Orion spacecraft helps NASA prepare for future Mars journey
NASA was set to take the first notable step on a long path to send humans to Mars with a test launch of its Orion spacecraft Thursday morning.
The Orion spacecraft, designed to carry astronauts to an asteroid and eventually the Red Planet, was scheduled to blast off from Cape Canaveral, Fla., on its first unmanned test flight at 7:05 a.m. ET.
A Delta IV rocket will launch the Orion capsule nearly 5,800 kilometres above Earth. That's 15 times higher than the International Space Station and further from Earth than any manned NASA spacecraft since the Apollo moon missions that ended in the early 1970s.
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"It's a huge deal," says Olivier de Weck, a professor of aeronautics and astronautics at the Massachusetts Institute of Technology, whose research interests include logistics for space exploration.
The 4½-hour Orion mission will test the spacecraft's systems, including its heat shield and parachutes. Measurements will be taken of conditions inside Orion's crew cabin, including temperature and radiation levels during the flight, which involves two orbits around Earth.
The capsule will splash down in the Pacific Ocean off California and be recovered. In many ways, Thursday's mission is similar to the first unmanned Apollo test flights in the late 1960s.
"It's basically learning how to walk again," de Weck said.
The first astronauts are scheduled to fly Orion in 2021. The U.S. space agency says it aims to send humans to an asteroid by 2025 and Mars in the 2030s.
Sending humans to the Red Planet is a dream shared by other nations — in 2011, 14 space agencies including the Canadian Space Agency and NASA collaborated on a "global exploration roadmap." It foresees a timeline similar to NASA's, with Mars as the ultimate goal, to be reached after 2033.
China has also expressed interest in sending humans to Mars in coming decades.
Ambitious private plans
Meanwhile, some private companies have more ambitious timelines for reaching the Red Planet.
The Inspiration Mars Foundation led by American billionaire Dennis Tito announced in 2013 that it planned to send a married couple to Mars and back in 2018. Their spacecraft would not land during the 501-day journey, but would come within 160 kilometres of the Red Planet.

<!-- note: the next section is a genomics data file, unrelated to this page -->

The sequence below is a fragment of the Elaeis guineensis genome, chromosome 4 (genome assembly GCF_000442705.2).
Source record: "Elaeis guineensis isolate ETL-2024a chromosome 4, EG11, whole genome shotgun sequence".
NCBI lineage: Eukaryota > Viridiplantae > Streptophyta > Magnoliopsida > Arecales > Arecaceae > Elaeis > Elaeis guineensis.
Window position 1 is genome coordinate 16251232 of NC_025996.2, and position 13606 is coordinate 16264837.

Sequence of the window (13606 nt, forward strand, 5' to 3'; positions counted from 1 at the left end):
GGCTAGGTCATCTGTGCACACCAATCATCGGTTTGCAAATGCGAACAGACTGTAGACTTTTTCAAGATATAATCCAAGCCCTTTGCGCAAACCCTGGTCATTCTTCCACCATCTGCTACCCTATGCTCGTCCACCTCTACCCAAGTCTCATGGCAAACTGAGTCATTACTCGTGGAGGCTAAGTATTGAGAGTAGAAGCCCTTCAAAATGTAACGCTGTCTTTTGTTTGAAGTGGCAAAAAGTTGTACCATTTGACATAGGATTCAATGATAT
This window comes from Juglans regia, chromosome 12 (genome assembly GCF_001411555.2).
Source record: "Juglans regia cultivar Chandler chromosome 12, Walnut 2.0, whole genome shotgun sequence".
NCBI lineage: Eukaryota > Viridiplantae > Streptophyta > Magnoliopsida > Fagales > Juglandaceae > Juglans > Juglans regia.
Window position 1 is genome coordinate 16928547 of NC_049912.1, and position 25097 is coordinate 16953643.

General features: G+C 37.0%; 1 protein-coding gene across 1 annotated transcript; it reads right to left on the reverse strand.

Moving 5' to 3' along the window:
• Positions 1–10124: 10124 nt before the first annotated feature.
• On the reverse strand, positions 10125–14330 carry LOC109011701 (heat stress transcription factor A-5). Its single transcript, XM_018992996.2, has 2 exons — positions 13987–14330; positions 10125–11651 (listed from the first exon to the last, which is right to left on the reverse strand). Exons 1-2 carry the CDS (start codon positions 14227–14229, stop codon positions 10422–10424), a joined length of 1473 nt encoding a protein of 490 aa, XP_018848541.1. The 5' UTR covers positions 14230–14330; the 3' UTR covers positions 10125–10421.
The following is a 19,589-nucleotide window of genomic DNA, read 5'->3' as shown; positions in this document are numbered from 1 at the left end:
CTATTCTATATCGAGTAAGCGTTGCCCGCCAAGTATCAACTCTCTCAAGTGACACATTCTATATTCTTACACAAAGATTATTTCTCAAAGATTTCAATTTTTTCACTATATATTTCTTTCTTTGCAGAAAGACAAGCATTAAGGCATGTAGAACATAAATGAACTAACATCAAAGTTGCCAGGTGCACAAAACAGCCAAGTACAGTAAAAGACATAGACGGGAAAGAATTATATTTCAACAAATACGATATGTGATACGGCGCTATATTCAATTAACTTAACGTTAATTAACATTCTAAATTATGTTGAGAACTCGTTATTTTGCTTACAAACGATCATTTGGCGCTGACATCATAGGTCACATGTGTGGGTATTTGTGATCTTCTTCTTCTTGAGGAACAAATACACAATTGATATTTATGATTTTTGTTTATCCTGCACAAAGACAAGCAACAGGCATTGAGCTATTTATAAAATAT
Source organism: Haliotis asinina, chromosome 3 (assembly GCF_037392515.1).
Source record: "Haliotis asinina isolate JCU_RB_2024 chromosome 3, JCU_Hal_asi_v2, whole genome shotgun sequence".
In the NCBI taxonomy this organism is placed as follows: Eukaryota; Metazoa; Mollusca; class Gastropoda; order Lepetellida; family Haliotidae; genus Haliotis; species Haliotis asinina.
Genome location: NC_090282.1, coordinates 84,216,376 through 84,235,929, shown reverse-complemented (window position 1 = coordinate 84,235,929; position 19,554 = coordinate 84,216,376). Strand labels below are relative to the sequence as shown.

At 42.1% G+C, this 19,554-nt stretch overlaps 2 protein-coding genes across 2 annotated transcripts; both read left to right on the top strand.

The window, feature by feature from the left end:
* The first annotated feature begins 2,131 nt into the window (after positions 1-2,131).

Another, the Mars One project, aims to send humans on a one-way trip to establish a permanent human settlement on the Red Planet by 2025.
Canadian space historian and author Chris Gainor is skeptical that those companies will beat NASA.
"I'll believe it when I see it," he says.
Nevertheless, he does think the interest in Mars has launched a new space race.
"Right now, it's a bit of turtle derby," he said. "But it's moving faster than it did 10 years and certainly 20 years ago."
While Mars has seemed tantalizingly within reach for decades, experts say huge challenges remain before we come close to visiting the Red Planet.
For one thing, Orion itself can only support a crew of astronauts for 21 days, de Weck said. An add-on module — "you can think of this as a camper" — would have to be developed to support a crew for asteroid missions or the journey to Mars, which would take months.
A Mars mission would also require about 500 tonnes of equipment and supplies to be launched from Earth. Even more advanced versions of the Space Launch System, the rocket being developed to launch Orion, will only be able to carry 130 tonnes per launch, said de Weck.
Another problem is the high radiation levels that astronauts would be exposed to during the long journey through deep space to Mars — technology to shield them doesn't yet exist.
"When you're talking about humans on the surface of Mars, then you definitely are talking about very long timelines and hundreds of billions of dollars of money," said Ariel Waldman, a member of the U.S. National Academy of Sciences' former Committee on Human Spaceflight and founder of the citizen science website Spacehack.org.
She and de Weck both think it's a challenge that no country or company can tackle alone.
"I'd be surprised if it wouldn't be an international collaboration that ends up doing it," she said.
Waldman thinks the difficulty of getting to Mars — and especially landing on its surface — is vastly underestimated by the public. Partly, that's because NASA is vague about what it means when it says it will send humans to Mars in the 2030s.
She added that while she once thought humans would definitely land on Mars in her lifetime, her perspective changed after working with the Committee on Human Spaceflight on a report about the future of the American human space exploration program.
"I have a very real sense that it's not guaranteed," she said. "If it does happen before I die, I should be so incredibly ... thankful for that."
While landing on Mars may still be beyond our reach, de Weck thinks that a Mars flyby by a manned spacecraft proposed by Inspiration Mars may be possible in the near future, though not perhaps by 2018.
"I think it's doable," he said. "To me, that's very exciting."